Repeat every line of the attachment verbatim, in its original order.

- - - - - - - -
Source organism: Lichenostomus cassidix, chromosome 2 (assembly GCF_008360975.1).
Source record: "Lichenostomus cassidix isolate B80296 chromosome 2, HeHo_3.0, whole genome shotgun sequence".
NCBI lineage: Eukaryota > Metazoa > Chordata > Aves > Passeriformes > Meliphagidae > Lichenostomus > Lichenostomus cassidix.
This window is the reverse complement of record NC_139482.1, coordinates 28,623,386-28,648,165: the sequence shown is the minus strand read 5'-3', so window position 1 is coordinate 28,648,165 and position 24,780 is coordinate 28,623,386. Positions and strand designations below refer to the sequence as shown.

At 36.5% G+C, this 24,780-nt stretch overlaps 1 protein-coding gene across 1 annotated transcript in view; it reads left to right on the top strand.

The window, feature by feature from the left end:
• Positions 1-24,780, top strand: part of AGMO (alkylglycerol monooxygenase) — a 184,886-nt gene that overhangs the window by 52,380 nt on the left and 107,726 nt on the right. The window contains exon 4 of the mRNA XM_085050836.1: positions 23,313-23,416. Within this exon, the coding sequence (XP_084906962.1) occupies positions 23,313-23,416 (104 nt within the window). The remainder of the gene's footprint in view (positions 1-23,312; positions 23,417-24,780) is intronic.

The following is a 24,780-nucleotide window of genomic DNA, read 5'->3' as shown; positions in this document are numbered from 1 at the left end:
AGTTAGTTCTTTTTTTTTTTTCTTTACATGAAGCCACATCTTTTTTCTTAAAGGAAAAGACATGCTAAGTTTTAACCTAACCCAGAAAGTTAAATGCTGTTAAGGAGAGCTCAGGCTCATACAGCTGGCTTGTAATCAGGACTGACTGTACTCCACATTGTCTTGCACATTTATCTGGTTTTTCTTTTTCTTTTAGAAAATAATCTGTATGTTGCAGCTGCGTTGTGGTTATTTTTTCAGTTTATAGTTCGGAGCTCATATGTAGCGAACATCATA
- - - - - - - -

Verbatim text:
Source organism: Lichenostomus cassidix, chromosome 2 (assembly GCF_008360975.1).
Source record: "Lichenostomus cassidix isolate B80296 chromosome 2, HeHo_3.0, whole genome shotgun sequence".
NCBI lineage: Eukaryota > Metazoa > Chordata > Aves > Passeriformes > Meliphagidae > Lichenostomus > Lichenostomus cassidix.
This window is the reverse complement of record NC_139482.1, coordinates 28,623,386-28,648,165: the sequence shown is the minus strand read 5'-3', so window position 1 is coordinate 28,648,165 and position 24,780 is coordinate 28,623,386. Positions and strand designations below refer to the sequence as shown.

At 36.5% G+C, this 24,780-nt stretch overlaps 1 protein-coding gene across 1 annotated transcript in view; it reads left to right on the top strand.

The window, feature by feature from the left end:
• Positions 1-24,780, top strand: part of AGMO (alkylglycerol monooxygenase) — a 184,886-nt gene that overhangs the window by 52,380 nt on the left and 107,726 nt on the right. The window contains exon 4 of the mRNA XM_085050836.1: positions 23,313-23,416. Within this exon, the coding sequence (XP_084906962.1) occupies positions 23,313-23,416 (104 nt within the window). The remainder of the gene's footprint in view (positions 1-23,312; positions 23,417-24,780) is intronic.

The following is a 24,780-nucleotide window of genomic DNA, read 5'->3' as shown; positions in this document are numbered from 1 at the left end:
AGTTAGTTCTTTTTTTTTTTTCTTTACATGAAGCCACATCTTTTTTCTTAAAGGAAAAGACATGCTAAGTTTTAACCTAACCCAGAAAGTTAAATGCTGTTAAGGAGAGCTCAGGCTCATACAGCTGGCTTGTAATCAGGACTGACTGTACTCCACATTGTCTTGCACATTTATCTGGTTTTTCTTTTTCTTTTAGAAAATAATCTGTATGTTGCAGCTGCGTTGTGGTTATTTTTTCAGTTTATAGTTCGGAGCTCATATGTAGCGAACATCATA